Workers who witness rule-breaking are twice as likely to quit
- During the past two years, almost 30% of employees witnessed at least one act of misconduct at work, according to a new Gartner survey — and workers are twice as likely to quit their jobs after observing compliance violations.
- Gartner said that with employee turnover costing large organizations millions of dollars, the loss of particularly conscientious workers can deflate productivity and harm culture and morale. Of the employees who observed a compliance violation, 59% said they were actively looking for another job, compared with 29% who didn't witness misconduct.
- Gartner said that the departure of workers, especially conscientious ones, should be a warning that compliance violations might be the underlying problem.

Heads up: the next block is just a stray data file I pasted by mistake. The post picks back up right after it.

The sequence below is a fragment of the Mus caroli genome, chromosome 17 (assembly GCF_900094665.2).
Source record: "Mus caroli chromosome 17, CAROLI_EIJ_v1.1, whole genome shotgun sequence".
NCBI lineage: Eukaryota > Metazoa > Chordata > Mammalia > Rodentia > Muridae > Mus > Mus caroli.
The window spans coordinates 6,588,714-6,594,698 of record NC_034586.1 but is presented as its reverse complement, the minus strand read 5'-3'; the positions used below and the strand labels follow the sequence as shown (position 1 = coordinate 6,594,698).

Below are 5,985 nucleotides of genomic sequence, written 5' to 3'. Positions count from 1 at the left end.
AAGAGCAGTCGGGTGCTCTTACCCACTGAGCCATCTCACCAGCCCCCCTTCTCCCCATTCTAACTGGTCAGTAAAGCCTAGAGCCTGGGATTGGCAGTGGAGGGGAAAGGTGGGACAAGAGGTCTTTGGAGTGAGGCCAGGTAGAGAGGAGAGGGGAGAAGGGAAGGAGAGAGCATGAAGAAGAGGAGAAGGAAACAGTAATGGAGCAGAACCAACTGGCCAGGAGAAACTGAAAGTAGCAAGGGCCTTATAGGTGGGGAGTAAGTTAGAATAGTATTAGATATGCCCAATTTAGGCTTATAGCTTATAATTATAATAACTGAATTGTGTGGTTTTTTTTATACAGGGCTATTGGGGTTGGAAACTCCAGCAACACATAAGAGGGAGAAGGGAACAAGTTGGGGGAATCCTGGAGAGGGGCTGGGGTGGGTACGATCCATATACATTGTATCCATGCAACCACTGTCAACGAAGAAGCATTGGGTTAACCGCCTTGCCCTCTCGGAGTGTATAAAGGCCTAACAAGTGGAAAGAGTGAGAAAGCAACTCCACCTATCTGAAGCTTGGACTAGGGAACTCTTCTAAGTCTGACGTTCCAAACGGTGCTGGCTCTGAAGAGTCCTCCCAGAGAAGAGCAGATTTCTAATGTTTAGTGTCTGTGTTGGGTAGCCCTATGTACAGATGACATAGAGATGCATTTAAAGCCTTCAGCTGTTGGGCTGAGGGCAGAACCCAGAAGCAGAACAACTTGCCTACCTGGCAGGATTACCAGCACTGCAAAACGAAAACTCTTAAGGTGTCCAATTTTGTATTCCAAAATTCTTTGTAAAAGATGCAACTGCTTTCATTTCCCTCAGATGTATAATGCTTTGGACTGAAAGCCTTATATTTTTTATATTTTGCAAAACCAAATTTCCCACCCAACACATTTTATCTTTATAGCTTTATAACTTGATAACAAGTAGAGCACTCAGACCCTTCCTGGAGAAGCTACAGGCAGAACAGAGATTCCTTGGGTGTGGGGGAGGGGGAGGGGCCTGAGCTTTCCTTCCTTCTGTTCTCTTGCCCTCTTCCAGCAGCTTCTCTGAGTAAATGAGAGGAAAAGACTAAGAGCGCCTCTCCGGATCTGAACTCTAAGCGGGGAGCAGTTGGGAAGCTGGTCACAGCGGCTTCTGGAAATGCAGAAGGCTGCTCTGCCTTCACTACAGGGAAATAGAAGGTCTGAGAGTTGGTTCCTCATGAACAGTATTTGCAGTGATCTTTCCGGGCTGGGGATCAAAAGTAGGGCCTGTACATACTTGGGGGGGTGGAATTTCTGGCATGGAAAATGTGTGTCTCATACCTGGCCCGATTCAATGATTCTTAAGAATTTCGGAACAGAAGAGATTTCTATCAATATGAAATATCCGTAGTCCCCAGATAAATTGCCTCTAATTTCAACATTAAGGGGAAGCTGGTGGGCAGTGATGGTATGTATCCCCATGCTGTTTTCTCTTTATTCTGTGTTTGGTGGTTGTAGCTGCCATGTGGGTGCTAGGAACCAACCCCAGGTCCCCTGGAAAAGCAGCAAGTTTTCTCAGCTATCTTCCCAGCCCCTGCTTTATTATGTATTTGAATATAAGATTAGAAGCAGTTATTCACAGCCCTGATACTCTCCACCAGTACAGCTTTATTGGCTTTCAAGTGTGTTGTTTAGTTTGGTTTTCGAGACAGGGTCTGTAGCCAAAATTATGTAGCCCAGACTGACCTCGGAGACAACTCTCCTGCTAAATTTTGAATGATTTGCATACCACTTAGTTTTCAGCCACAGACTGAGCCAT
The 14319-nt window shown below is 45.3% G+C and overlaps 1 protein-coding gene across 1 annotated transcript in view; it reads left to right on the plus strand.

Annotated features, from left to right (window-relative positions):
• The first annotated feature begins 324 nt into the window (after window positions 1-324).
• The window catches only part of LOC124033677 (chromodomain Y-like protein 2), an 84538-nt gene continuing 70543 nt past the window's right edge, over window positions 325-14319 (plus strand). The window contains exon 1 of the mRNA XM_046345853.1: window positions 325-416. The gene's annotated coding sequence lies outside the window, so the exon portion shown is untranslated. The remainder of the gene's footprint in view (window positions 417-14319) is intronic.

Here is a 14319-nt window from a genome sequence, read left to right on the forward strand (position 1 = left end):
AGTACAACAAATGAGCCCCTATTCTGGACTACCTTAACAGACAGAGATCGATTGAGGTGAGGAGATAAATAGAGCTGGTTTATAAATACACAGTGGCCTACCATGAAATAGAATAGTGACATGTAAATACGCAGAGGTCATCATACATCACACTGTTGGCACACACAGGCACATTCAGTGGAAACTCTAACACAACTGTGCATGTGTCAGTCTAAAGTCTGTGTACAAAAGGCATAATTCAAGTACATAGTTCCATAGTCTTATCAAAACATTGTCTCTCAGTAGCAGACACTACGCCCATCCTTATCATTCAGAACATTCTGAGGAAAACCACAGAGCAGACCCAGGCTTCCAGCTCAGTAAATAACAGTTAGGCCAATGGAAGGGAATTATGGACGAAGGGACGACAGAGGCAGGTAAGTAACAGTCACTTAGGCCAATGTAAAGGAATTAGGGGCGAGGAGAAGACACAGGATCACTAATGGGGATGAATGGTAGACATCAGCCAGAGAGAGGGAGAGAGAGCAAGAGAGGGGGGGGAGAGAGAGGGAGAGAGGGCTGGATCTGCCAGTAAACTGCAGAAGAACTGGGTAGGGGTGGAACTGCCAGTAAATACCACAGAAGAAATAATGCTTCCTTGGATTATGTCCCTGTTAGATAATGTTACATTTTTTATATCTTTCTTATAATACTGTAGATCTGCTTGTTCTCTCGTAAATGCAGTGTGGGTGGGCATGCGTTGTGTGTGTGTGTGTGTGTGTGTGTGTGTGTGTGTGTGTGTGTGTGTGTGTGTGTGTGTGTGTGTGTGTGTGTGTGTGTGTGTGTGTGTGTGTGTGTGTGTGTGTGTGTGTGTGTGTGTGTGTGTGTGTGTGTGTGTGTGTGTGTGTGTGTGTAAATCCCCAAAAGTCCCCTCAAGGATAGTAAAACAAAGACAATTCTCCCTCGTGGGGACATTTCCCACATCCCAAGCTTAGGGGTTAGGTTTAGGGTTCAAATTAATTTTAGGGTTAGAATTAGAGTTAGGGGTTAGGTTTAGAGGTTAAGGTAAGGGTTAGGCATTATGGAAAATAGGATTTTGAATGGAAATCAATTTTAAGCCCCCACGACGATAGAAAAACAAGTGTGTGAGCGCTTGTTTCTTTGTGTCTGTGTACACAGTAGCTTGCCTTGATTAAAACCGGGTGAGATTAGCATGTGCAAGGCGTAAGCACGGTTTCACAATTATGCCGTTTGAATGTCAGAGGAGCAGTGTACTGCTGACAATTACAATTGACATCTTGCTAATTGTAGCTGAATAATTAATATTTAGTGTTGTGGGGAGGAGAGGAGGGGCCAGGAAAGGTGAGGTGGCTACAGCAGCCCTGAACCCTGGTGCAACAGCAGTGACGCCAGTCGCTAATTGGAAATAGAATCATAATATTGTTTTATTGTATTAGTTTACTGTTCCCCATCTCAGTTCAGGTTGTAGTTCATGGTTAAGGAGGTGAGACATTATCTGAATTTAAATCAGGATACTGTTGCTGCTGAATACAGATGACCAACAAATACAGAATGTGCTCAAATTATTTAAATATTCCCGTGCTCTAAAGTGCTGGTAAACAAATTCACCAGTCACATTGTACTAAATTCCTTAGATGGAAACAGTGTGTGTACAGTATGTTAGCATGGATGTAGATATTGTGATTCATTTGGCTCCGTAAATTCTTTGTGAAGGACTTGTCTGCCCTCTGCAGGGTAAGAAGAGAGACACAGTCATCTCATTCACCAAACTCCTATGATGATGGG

The Gartner survey highlights the tie between culture and retention. Brian Lee, Gartner's compliance practice leader, said that if attrition isn't HR and other compliance executives' concern, it should be.
"Employee misconduct and the failure of compliance to address it plays a considerable role in motivating employees to leave their current organization," Lee said. Employees upset by misconduct are the workers employers can't afford to lose, especially in a tight labor market.
Training employees and managers to comply with rules and policies and following up with enforcement are critical, but not always the priorities they should be for employers. For example, the #MeToo movement was expected to have a profound effect on the workplace. Although one study found that the demand for training rose after the movement gained traction, another poll involving employees found that employers' policies and practices changed very little.
And sometimes, only a culture overhaul can change a workplace from one in which misconduct is allowed to persist to one with the highest ethical standards.